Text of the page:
Fannie Mae’s Economic and Strategic Research Group (ESR) predicts full-year 2019 and 2020 U.S. economic growth of 1.5%, down from Fannie Mae’s previous prediction of 2.1%. The GSE cites expected weakness in business fixed investment and softening global economic conditions for the decline.
“This month, escalating trade tensions and concerns about weakening global growth led us to revise lower our full-year 2019 and 2020 forecasts of real GDP growth to 2.1 percent and 1.5 percent, respectively,” said Fannie Mae SVP and Chief Economist Doug Duncan. “Despite a strong start to the year, we expect growth to slow beginning in the second quarter as macro-level uncertainty disincentivizes business fixed investment and starts to weigh on consumer spending. In order to sustain the longest expansion in more than 70 years, we expect the Fed to once again begin easing monetary policy and to cut its interest rate target by 25 basis points in September.”
Fannie Mae’s (ESR) projects that the Federal Reserve will cut the federal funds rate by 25 basis points at the September meeting of its Federal Open Market Committee to fend off greater deceleration in domestic growth. Fannie notes that prices may rise as international trade tensions rise, which may also impact the job market.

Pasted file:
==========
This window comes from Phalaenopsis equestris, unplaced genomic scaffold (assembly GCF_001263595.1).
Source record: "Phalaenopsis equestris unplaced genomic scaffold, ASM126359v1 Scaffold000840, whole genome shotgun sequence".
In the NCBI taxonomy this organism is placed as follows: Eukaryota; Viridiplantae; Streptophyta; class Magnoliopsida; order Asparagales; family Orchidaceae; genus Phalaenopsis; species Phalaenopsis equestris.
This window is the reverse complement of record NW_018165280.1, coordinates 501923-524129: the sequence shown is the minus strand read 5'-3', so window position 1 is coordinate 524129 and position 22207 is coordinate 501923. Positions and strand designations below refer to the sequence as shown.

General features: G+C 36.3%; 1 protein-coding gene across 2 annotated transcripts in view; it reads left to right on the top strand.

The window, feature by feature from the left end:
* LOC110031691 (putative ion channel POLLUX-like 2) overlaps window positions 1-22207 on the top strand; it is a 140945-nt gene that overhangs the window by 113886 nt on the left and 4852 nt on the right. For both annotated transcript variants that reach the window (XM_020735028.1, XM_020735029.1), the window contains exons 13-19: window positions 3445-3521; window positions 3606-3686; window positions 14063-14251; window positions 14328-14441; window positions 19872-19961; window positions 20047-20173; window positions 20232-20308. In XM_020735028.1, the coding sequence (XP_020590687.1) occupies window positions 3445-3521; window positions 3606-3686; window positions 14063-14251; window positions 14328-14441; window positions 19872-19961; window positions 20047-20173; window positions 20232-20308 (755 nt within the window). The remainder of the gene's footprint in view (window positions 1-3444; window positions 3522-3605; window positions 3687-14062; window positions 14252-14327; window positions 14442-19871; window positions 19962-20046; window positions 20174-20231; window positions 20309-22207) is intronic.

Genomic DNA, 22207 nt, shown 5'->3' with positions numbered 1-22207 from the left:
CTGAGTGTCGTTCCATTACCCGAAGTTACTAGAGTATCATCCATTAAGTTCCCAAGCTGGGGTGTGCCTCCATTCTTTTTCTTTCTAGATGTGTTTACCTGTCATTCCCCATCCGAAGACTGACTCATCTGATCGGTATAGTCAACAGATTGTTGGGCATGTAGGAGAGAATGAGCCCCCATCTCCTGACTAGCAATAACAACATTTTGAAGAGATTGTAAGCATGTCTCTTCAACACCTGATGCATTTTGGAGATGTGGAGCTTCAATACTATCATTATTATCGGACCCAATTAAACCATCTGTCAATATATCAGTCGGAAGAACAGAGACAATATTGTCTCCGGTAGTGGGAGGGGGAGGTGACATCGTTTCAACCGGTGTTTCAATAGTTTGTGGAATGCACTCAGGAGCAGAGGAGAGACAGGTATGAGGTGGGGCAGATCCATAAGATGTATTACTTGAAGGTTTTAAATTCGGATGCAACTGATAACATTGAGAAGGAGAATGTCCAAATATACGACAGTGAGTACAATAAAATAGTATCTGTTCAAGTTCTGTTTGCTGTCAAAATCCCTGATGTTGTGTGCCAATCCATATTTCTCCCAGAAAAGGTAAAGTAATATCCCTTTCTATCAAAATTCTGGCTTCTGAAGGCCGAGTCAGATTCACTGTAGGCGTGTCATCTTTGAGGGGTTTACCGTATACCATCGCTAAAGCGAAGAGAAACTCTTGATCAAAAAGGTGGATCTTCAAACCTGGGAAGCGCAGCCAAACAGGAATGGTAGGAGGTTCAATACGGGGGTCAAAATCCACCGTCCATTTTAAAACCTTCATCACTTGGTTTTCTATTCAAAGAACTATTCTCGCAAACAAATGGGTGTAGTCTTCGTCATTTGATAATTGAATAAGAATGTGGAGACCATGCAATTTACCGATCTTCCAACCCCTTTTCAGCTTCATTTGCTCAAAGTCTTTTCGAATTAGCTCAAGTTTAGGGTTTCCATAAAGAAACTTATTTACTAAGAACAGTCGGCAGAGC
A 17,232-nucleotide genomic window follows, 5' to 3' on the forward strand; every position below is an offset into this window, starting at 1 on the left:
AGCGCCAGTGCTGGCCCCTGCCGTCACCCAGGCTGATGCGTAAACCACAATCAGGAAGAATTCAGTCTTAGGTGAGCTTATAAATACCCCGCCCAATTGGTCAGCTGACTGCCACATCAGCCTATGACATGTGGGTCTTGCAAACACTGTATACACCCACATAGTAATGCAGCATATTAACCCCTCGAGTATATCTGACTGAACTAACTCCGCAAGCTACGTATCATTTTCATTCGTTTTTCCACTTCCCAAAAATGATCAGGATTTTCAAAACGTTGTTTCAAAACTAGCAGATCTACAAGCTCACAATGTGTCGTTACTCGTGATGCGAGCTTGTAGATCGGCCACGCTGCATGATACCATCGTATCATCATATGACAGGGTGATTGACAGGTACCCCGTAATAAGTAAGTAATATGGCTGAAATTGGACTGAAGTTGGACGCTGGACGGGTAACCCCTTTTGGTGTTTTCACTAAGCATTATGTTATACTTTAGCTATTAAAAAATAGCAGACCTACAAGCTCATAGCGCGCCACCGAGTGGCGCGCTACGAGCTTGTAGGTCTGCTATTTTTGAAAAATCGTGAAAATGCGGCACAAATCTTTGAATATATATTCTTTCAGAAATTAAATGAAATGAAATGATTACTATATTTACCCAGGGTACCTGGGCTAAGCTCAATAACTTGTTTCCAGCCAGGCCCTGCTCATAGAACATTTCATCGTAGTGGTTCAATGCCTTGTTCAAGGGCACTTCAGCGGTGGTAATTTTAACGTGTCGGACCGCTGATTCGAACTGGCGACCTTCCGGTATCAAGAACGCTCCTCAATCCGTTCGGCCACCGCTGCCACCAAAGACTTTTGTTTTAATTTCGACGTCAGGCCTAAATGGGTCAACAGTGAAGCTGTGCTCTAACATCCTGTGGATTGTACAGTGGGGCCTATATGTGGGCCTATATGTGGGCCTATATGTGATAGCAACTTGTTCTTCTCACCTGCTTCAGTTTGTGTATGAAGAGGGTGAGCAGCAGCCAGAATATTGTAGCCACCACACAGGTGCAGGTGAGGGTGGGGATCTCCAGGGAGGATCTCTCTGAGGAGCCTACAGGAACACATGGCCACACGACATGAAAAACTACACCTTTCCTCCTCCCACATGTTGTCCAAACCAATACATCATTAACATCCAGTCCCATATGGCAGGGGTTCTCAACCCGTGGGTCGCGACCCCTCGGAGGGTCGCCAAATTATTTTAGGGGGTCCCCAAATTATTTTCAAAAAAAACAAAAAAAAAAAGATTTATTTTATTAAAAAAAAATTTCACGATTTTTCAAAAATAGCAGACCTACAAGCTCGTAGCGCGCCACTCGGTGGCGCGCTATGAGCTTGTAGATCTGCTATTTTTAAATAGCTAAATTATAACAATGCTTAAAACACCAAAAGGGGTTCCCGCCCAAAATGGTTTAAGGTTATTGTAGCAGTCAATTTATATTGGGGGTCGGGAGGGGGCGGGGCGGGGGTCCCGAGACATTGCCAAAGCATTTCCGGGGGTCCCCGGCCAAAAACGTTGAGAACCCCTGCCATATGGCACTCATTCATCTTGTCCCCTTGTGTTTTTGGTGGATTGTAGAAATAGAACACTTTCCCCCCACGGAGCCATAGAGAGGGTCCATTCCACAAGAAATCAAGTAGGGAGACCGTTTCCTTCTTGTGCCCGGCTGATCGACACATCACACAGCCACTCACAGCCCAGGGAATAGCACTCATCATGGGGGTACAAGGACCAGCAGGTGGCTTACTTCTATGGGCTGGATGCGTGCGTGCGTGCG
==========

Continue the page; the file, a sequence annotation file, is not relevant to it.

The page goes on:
This week, the Federal Reserve Chair Jerome Powell will hold a press conference following Tuesday and Wednesday’s Federal Open Market Committee Conference.
Earlier this year, the Federal Reserve announced that it will be keeping the federal funds rate at 2.25 to 2.50%. The Fed statement announced that The Board of Governors of the Federal Reserve System voted unanimously to set the interest rate paid on required and excess reserve balances at 2.35%.
“We expect housing to add to growth for the foreseeable future, and our projection of a 1.0 percent year-over-year increase in home sales in 2019 remains unchanged,” Duncan continued. “Moderating home price appreciation and attractive mortgage rates continue to support affordability, particularly as home builders are now paying more attention to the entry-level portion of the housing market.”